(This article originally appeared in the Philadelphia Inquirer)
Are you taking advantage of the many ways the city of Philadelphia can help your small business? If you’re like many of my clients, probably not. Let me help with these five suggestions.
The city’s Department of Commerce can serve as a customer service and training resource.
The city’s Office of Business Services, which is run by the Department of Commerce, is designed to be a destination for business owners of all sizes to get answers to their problems — from zoning to permits to selling products and services to city departments. There is also training and one-on-one consultation sessions offered to help decide on your best business structure as well as providing advice on financing, legal, employment and other workplace matters. In addition, the department makes available specialized business coaches to help businesses in low-to-moderate income areas address the needs that are particular to them.
NazAarah Sabree, a senior director for the Department of Commerce’s Office of Business Services says that her department serves as the liaison between the business community and the city, and helps with everything from identifying the licenses and permits a business needs to troubleshooting any issues with city services.
“I like to call us the one-stop shop for businesses,” she said. “We can essentially act as a concierge service for your company, regardless of size.”
The city provides multiple financing opportunities.
Consultants from Sabree’s department assist small business owners obtain loans through the Philadelphia Business Lending Network, a consortium of banks and other financial services organizations that lend money to small businesses located in the city using a standardized loan application that only needs to be completed once and submitted to the network. There is also a partnership with Kiva, a crowdfunding site which provides interest free loans for buying inventory, investing in equipment, expanding product lines, and hiring staff as well as marketing and advertising.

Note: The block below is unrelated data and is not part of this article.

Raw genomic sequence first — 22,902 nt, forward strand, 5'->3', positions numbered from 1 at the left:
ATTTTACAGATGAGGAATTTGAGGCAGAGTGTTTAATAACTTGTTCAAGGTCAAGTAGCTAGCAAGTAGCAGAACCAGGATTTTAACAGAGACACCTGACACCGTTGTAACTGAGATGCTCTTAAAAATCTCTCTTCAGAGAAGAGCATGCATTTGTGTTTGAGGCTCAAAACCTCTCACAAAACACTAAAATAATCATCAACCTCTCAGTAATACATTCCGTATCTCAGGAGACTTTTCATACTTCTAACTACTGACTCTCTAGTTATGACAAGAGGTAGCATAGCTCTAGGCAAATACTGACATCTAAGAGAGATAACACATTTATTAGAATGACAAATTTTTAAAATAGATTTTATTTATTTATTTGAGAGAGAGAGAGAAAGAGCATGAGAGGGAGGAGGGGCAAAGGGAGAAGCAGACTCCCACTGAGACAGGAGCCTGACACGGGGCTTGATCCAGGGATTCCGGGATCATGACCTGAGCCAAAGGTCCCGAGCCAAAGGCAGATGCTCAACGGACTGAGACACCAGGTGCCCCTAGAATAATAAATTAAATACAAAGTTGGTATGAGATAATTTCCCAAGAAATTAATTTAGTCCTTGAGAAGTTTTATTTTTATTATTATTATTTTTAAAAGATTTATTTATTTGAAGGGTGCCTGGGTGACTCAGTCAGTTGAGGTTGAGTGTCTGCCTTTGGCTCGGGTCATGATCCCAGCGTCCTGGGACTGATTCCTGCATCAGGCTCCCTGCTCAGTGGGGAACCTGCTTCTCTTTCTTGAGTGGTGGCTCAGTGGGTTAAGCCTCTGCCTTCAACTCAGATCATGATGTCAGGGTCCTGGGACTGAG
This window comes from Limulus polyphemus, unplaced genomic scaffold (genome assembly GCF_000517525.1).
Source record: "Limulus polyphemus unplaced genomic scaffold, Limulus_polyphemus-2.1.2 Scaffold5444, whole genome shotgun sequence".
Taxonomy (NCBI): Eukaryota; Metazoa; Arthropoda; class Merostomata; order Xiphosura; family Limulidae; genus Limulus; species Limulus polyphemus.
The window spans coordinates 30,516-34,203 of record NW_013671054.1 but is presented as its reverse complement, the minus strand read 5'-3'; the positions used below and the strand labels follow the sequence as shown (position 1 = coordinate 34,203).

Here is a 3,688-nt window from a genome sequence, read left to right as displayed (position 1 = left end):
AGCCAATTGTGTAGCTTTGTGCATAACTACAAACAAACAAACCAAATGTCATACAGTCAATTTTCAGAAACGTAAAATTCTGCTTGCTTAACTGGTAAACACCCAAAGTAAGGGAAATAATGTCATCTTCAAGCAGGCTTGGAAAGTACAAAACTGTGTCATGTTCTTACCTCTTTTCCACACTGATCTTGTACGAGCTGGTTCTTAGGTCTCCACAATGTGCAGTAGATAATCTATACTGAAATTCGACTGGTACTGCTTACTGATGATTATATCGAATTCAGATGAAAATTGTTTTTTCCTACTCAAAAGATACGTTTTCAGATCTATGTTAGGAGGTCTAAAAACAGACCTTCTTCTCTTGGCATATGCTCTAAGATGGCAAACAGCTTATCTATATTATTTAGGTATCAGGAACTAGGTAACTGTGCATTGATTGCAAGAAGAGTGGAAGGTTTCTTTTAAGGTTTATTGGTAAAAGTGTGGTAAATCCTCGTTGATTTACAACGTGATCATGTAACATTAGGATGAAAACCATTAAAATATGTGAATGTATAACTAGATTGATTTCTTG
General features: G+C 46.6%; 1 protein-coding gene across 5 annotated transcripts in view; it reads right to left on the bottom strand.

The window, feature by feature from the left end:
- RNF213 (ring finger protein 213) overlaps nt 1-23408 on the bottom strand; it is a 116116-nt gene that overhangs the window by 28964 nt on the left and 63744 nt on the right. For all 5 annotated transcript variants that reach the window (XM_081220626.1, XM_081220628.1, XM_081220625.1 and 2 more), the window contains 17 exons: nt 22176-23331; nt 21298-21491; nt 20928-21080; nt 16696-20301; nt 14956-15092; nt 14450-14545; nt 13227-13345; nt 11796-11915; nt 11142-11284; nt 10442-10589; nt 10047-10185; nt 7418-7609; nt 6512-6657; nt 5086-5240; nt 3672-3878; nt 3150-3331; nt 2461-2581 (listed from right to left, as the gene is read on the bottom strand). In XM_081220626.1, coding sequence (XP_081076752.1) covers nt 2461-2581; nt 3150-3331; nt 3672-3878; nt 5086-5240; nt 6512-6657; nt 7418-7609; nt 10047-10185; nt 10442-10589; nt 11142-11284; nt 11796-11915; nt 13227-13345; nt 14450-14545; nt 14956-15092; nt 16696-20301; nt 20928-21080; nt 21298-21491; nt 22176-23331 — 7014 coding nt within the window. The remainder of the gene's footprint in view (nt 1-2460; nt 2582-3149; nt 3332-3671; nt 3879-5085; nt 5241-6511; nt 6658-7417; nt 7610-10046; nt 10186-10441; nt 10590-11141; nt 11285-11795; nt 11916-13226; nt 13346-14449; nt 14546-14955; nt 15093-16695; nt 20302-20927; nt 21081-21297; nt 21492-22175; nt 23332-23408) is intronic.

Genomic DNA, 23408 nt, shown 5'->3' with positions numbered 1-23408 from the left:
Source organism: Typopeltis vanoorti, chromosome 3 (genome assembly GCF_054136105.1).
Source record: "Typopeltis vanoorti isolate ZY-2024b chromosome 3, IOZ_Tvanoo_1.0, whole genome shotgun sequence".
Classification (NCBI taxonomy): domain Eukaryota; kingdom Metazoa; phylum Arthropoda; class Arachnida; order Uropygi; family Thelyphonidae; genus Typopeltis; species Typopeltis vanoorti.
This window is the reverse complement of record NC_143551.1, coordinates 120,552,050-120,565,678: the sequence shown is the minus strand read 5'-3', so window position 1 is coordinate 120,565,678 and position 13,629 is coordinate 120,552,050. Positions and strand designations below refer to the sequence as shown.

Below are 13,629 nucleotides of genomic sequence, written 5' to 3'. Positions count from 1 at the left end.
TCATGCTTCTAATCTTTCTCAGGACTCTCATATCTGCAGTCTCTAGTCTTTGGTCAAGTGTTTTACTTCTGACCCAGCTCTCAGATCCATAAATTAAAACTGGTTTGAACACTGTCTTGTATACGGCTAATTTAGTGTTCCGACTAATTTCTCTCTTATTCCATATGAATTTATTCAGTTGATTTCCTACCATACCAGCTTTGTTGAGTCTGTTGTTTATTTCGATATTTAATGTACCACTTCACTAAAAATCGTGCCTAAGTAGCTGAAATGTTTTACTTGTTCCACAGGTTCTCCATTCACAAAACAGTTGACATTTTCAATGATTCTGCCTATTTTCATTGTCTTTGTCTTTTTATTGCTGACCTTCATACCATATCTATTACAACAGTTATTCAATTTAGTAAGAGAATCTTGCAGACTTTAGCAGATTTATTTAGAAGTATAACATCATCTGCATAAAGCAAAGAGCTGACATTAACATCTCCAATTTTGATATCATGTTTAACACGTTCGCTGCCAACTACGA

In addition to these resources, the city provides an InStore Forgivable Loan Program, which offers $15,000 to $50,000 no-payment, no-interest loans that are potentially forgivable for retail, food, and some arts businesses that are located on “eligible corridors” and used for expansion. If the business remains open and operating at the location for five years, the loan is forgiven.
You can get help with hiring.
The city’s Fair Chance Hiring Initiative helps local businesses that generate less than $5 million in annual revenue to hire an employee who has returned from incarceration within the last seven years. In return, eligible employers can get up to $6.00 per hour wage reimbursement for up to 960 hours, a one-time $500 employment retention grant per employee, and other resources to help support these qualifying employees during the new hire period.
The city also has a myriad of tax credits available for employers who increase jobs, open up in a Keystone Opportunity Zone, or provide health benefits to Life Partner & Transgender workers. Tax credits are also available to businesses who hire a returning veteran or continues to compensate active duty soldiers.
Startups are able to get special assistance.
New businesses in the city can get specialized information and personalized help for obtaining a business income and receipts tax identification and for forms for paying business income and receipts, net profits, and wage taxes. If you’re an eligible new business (you must have at least three full-time employees who are not family members and who work in Philadelphia at least 60% of the time, among other requirements) the city also offers exemptions from many of its license fees and business taxes during the first two years of operations through its Jumpstart Philly program.
Your business can get help with security and sprucing up your storefront.
The city’s Business Security Camera Program will reimburse up to 50%(up to $3,000) of the cost of installing external cameras on commercial properties as long as the business registers with the police and allows for viewing of footage. According to Sabree, this is one of the her department’s most popular programs.
“Safety is one of the top concerns in the city and especially for business owners, right?” she said. “But unfortunately, many small business owners don’t have the money to pay for security systems. This program helps them and their neighborhoods.”
Making neighborhoods attractive is also a priority, which is why, in addition to the Business Security Camera Program, the city also offers grants of up to $10,000 toward a single commercial property via its Storefront Improvement Program. This money can be used by business to make improvements to their storefront, including masonry and brick pointing as well as painting, lighting and signage.
According to Sabree, her department is helping a lot of businesses, but there’s a lot more work to be done to get the word out. “They just need to know about us,” she said.